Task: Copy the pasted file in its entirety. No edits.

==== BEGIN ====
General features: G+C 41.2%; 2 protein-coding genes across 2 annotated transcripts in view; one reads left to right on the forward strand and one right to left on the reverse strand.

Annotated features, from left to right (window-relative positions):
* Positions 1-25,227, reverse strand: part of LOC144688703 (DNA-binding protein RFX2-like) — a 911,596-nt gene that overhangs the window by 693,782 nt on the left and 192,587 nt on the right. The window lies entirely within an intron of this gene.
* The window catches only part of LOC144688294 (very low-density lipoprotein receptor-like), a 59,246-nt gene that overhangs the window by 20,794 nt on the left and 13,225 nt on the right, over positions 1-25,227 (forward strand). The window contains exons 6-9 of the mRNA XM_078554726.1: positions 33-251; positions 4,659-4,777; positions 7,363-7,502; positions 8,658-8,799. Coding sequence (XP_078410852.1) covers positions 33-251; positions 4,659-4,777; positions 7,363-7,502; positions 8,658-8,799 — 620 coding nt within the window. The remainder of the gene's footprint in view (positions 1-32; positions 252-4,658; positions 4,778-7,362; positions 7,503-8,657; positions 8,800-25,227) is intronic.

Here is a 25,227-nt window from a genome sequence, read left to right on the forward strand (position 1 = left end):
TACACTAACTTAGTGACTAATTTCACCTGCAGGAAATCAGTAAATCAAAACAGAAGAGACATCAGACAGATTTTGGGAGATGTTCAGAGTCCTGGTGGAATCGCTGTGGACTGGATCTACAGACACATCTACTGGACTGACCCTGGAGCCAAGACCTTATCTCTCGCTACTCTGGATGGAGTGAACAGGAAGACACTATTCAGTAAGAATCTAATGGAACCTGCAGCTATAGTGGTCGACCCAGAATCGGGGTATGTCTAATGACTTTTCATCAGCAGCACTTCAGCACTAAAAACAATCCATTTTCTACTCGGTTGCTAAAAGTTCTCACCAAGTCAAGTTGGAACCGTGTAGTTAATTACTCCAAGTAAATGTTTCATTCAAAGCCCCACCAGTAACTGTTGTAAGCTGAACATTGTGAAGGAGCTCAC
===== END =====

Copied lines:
General features: G+C 41.2%; 2 protein-coding genes across 2 annotated transcripts in view; one reads left to right on the forward strand and one right to left on the reverse strand.

Annotated features, from left to right (window-relative positions):
* Positions 1-25,227, reverse strand: part of LOC144688703 (DNA-binding protein RFX2-like) — a 911,596-nt gene that overhangs the window by 693,782 nt on the left and 192,587 nt on the right. The window lies entirely within an intron of this gene.
* The window catches only part of LOC144688294 (very low-density lipoprotein receptor-like), a 59,246-nt gene that overhangs the window by 20,794 nt on the left and 13,225 nt on the right, over positions 1-25,227 (forward strand). The window contains exons 6-9 of the mRNA XM_078554726.1: positions 33-251; positions 4,659-4,777; positions 7,363-7,502; positions 8,658-8,799. Coding sequence (XP_078410852.1) covers positions 33-251; positions 4,659-4,777; positions 7,363-7,502; positions 8,658-8,799 — 620 coding nt within the window. The remainder of the gene's footprint in view (positions 1-32; positions 252-4,658; positions 4,778-7,362; positions 7,503-8,657; positions 8,800-25,227) is intronic.

Here is a 25,227-nt window from a genome sequence, read left to right on the forward strand (position 1 = left end):
TACACTAACTTAGTGACTAATTTCACCTGCAGGAAATCAGTAAATCAAAACAGAAGAGACATCAGACAGATTTTGGGAGATGTTCAGAGTCCTGGTGGAATCGCTGTGGACTGGATCTACAGACACATCTACTGGACTGACCCTGGAGCCAAGACCTTATCTCTCGCTACTCTGGATGGAGTGAACAGGAAGACACTATTCAGTAAGAATCTAATGGAACCTGCAGCTATAGTGGTCGACCCAGAATCGGGGTATGTCTAATGACTTTTCATCAGCAGCACTTCAGCACTAAAAACAATCCATTTTCTACTCGGTTGCTAAAAGTTCTCACCAAGTCAAGTTGGAACCGTGTAGTTAATTACTCCAAGTAAATGTTTCATTCAAAGCCCCACCAGTAACTGTTGTAAGCTGAACATTGTGAAGGAGCTCAC